Dendritic Cells in Inflammatory Responses in the CNS
There are a number of bone marrow derived mononuclear phagocytes associated with the central nervous system. These include: microglia in the brain parenchyma, perivascular macrophages and macrophages in the meninges and in the choroid plexus1. MHC class Il is not expressed on microglia in the normal rodent brain, but it can be rapidly upregulated during an inflammatory response. Other macrophages associated with the CNS express MHC class II constitutively. Although the expression of MHC antigens is a prerequisite for antigen presentation, it is not by itself sufficient to stimulate T cell responses. In vitro studies by Fontana and his colleagues showed that both astrocytes and microglia purified from the brains of new born animals, cultured and stimulated with INF-γ can present an antigen to already primed T cells2. In contrast, recent in vitro studies have shown that MHC class II+ microglia rapidly isolated from the adult rat brain are poor accessory cells, even when presenting an antigen to primed T cells, but other macrophages associated with the CNS can efficiently stimulate already primed T cells3. Using bone marrow chimeras Hickey and Kimura showed that perivascular macrophages are important accessory cells for the induction of immune responses in the CNS following peripheral activation of T cells4. However, it is still debatable whether any of the MHC class II+ cells in the CNS can induce a primary immune response.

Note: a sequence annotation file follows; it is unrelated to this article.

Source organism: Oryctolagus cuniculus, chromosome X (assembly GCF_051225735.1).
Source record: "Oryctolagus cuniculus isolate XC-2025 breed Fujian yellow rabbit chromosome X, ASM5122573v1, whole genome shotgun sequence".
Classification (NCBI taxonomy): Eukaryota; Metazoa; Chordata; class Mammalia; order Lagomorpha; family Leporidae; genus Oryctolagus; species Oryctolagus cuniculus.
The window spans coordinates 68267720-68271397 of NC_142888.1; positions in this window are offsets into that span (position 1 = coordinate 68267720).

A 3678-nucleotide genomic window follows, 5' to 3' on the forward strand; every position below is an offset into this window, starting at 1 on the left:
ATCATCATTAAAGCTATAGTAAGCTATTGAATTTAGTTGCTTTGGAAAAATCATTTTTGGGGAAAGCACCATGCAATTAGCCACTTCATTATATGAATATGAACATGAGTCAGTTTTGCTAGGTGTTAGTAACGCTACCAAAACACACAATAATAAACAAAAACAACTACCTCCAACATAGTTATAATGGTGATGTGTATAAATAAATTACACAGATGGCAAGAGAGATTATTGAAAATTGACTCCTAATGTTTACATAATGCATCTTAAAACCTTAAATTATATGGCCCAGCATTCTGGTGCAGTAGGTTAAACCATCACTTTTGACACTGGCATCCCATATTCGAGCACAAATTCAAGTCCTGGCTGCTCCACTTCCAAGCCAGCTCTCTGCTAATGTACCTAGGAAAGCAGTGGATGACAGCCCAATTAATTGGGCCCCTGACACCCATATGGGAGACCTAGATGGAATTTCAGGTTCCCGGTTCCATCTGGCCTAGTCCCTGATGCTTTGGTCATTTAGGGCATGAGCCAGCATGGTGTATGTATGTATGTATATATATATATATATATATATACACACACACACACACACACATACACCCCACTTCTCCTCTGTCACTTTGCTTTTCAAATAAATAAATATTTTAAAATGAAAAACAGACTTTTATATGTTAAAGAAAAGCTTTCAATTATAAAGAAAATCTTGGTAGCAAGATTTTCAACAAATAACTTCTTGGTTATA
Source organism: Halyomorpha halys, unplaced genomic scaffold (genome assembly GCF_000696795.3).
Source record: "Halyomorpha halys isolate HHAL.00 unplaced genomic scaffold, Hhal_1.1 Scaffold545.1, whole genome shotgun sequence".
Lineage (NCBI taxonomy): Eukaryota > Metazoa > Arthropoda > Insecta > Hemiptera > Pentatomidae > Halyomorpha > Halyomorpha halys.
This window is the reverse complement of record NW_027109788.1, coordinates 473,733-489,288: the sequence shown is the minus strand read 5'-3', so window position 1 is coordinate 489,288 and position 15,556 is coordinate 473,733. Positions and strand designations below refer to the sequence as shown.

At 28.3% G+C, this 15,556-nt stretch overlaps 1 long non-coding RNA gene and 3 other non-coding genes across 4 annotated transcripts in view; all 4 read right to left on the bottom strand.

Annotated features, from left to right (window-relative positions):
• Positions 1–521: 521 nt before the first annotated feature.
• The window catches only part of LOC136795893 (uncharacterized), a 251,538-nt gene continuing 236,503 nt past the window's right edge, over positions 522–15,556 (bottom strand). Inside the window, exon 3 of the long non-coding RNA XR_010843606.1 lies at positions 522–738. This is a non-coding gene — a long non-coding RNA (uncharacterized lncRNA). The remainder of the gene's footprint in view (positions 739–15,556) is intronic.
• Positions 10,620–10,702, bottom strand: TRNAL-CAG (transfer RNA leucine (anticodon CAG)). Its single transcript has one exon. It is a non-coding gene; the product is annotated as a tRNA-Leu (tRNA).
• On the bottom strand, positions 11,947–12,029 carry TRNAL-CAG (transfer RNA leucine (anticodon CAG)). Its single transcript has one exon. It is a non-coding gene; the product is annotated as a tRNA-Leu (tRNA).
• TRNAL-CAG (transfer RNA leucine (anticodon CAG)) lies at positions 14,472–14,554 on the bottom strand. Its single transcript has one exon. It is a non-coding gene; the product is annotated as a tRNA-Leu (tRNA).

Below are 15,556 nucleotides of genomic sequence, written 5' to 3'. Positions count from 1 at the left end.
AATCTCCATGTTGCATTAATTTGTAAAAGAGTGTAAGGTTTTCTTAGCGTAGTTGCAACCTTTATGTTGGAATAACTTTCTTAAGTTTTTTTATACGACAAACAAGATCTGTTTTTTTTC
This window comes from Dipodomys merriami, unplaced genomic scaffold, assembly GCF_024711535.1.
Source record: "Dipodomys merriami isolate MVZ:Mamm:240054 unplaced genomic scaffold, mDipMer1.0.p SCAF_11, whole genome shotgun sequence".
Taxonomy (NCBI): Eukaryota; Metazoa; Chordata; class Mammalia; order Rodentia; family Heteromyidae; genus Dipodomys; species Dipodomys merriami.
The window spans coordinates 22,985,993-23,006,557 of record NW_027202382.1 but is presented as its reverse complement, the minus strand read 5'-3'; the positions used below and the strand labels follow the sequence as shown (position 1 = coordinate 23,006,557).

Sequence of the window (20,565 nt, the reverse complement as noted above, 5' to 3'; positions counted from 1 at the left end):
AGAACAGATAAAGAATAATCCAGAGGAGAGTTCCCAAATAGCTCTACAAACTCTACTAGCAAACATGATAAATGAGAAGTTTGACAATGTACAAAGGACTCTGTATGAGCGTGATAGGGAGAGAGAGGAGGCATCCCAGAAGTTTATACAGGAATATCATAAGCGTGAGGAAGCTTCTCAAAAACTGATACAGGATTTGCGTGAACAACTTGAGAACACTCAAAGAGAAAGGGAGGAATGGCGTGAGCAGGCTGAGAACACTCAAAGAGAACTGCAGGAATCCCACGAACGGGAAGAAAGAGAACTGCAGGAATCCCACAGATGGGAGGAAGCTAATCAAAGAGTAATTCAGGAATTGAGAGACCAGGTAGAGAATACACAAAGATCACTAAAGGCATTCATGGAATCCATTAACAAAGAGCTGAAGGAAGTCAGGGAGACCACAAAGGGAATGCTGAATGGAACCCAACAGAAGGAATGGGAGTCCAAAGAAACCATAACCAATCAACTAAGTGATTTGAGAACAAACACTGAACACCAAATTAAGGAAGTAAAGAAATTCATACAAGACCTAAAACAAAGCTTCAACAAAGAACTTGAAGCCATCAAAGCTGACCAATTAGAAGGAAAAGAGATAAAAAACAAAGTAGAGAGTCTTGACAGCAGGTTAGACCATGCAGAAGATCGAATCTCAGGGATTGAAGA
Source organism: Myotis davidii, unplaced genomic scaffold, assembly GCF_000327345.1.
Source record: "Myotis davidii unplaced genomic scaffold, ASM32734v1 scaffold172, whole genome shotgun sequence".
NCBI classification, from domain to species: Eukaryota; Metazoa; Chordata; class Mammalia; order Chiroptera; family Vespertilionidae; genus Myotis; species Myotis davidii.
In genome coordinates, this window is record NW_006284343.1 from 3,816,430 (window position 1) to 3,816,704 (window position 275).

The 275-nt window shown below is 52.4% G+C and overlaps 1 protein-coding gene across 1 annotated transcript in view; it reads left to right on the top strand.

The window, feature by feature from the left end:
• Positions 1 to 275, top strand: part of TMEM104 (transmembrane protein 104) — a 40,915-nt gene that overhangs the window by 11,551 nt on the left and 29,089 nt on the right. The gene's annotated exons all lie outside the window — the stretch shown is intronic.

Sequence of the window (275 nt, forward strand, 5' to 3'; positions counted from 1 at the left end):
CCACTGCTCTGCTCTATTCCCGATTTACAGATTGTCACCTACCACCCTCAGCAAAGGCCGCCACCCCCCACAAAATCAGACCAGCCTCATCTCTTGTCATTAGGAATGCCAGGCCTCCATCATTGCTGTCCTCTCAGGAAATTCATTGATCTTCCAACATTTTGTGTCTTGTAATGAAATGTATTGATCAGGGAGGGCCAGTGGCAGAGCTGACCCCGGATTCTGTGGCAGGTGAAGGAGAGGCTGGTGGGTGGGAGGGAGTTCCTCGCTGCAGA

KeywordsDendritic Cell Experimental Allergic Encephalomyelitis Purify Protein Derivative Intradermal Injection Perivascular Macrophage
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